FIRE and police chiefs have insisted sharing a base in an Oxfordshire town will benefit the community.

The Woodstock neighbourhood policing team has moved across Hensington Road to the town's fire station and a ceremony formally marked their arrival on Thursday.

It comes after Thames Valley Police did not renew the lease on the station, at a time when many bases across the county face an uncertain future.

But Rob MacDougall, Oxfordshire County Council Fire and Rescue Service's new chief fire officer, claimed the partnership means both emergency services can better serve residents.

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He said: “We are committed to thriving communities; working in partnership with other emergency services and support groups to achieve this. Co-locating teams at Woodstock makes absolute sense for our communities.

“It will undoubtedly improve relationships and information sharing between firefighters and police officers, making sure we are doing the very best for residents and businesses while delivering efficiencies by sharing properties.

“Being in the same building will provide more opportunities for our teams to problem solve and identify news ways to deliver our prevention initiatives in a joined-up way, whether that is reducing the vulnerability to fire, crime, or other community safety issues.”

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West Oxfordshire neighbourhood inspector, Steve Hookham, added: “We look forward to taking this opportunity to work more closely with the fire service and build on our existing working partnership.

“The relocation of the neighbourhood policing teams to this new facility ensures that Woodstock and the surrounding communities will continue to benefit from a locally based police presence for the foreseeable future.”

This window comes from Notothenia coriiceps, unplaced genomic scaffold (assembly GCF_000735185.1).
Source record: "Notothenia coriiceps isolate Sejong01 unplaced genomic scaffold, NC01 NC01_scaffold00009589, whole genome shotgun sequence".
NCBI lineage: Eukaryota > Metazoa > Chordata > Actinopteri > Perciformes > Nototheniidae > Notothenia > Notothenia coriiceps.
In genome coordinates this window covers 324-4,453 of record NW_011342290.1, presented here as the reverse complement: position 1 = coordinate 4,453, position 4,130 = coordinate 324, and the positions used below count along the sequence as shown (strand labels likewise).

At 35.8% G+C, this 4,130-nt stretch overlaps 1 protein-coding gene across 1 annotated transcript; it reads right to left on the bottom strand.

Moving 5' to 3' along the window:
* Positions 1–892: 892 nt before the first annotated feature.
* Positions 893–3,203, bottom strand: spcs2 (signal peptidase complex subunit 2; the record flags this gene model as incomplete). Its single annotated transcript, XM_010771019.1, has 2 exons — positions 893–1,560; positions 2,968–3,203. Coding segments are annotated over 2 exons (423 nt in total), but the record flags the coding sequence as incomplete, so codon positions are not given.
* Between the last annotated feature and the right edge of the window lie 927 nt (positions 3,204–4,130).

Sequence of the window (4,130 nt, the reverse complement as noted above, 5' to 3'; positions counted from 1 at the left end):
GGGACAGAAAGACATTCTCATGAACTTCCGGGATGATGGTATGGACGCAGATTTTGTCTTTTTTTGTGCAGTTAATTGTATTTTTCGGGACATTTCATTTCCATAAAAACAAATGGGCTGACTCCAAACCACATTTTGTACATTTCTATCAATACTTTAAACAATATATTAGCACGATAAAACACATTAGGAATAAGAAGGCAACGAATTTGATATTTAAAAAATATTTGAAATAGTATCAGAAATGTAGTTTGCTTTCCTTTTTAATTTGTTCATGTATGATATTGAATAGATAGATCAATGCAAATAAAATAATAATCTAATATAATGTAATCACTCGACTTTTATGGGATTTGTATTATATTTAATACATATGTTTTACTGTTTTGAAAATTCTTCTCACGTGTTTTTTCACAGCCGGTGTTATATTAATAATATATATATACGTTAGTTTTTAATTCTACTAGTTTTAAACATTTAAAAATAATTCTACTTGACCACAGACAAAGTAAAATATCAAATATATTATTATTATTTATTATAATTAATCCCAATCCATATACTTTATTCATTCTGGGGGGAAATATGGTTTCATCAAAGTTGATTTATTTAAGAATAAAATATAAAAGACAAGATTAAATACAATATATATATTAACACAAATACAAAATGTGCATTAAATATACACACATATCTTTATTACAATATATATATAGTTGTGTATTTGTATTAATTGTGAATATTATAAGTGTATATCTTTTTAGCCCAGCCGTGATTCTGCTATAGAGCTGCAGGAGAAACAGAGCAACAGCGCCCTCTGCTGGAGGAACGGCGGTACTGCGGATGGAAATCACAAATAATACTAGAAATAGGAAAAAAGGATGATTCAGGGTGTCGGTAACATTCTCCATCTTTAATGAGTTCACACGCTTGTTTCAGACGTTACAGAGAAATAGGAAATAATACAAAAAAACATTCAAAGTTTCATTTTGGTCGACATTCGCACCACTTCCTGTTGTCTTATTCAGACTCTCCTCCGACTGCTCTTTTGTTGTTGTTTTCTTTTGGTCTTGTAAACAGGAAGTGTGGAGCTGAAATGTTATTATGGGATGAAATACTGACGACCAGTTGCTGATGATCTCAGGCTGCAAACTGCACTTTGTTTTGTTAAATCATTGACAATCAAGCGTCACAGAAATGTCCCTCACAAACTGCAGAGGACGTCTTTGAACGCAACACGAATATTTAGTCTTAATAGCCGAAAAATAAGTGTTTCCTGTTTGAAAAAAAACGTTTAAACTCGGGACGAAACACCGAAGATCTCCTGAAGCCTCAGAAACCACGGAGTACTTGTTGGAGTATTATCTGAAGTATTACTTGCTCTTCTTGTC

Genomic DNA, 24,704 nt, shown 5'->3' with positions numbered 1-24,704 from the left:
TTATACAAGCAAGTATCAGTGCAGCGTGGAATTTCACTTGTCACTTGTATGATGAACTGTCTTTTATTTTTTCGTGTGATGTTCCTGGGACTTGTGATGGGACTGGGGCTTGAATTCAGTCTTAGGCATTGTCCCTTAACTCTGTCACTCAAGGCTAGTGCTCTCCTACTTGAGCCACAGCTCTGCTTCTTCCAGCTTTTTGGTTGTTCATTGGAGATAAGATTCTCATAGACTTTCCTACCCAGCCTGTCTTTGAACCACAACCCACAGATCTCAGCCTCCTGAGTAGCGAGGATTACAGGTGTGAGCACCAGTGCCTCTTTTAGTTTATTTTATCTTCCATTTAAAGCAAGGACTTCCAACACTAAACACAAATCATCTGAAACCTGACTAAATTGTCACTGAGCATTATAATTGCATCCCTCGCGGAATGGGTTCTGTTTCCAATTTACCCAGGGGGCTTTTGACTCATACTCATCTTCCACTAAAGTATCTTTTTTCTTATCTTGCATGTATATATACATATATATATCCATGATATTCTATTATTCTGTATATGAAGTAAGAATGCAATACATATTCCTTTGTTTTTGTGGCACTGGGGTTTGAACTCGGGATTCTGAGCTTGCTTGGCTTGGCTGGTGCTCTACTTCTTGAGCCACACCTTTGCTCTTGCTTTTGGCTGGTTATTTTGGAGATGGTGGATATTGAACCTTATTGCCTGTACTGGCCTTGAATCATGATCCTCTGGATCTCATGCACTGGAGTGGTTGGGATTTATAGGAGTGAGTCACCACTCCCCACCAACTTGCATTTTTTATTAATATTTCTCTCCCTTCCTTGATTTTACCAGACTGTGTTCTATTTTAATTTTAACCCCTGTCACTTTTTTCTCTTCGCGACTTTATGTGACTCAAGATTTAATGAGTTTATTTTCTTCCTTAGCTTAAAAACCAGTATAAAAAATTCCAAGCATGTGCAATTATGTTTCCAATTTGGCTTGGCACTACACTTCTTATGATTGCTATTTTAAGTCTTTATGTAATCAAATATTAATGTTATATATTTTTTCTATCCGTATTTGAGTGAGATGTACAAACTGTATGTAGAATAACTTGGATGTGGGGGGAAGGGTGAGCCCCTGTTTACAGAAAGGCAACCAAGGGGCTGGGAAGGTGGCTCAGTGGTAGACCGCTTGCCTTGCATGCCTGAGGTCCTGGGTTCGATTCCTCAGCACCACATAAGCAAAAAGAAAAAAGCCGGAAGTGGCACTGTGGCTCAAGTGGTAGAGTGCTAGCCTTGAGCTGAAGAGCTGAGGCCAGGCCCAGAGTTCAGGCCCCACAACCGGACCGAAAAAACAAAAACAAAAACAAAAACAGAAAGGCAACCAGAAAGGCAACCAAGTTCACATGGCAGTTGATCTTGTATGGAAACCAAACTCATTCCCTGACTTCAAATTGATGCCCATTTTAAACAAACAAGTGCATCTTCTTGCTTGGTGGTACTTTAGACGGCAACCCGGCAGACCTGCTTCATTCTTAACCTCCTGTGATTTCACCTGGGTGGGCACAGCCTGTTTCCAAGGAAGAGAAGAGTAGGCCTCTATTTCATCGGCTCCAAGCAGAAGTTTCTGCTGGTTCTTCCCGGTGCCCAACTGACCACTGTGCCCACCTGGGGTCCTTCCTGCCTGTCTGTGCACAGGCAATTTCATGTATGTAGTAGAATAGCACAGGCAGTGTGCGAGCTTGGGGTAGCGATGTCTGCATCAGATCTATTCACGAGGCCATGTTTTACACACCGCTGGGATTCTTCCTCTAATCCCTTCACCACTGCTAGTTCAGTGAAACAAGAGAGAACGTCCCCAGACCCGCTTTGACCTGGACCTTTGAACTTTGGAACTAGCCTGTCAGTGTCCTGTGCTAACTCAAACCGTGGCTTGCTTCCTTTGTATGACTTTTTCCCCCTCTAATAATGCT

Officers moved into the building on July 29 in the second such partnership in Oxfordshire, after Chipping Norton.

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That station had been in use in the town since 1865, but the force left in February.

Carterton's police base is also expected to be sold, with officers eventually moving into a new state-of-the-art station set to be built on Monahan Way.

Similar schemes have been rolled out across the country in recent years, with police chiefs saying it helps cost-cutting and puts money back into frontline services.

Police federations, the bodies that represents officers, have previously raised concerns at the measures, but Thames Valley Police Federation declined to comment.

The Oxfordshire branch of the Fire Brigades Union was also approached for comment, but did not respond.

Thames Valley Police is looking to make millions of pounds worth of cuts over the next five years, meaning dozens of stations across the county could be at risk of closure.

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In January, it was announced that sites in Banbury, Bicester Gowell Farm, Wantage Library, Wheatley and Sonning Common will all be lost before 2022.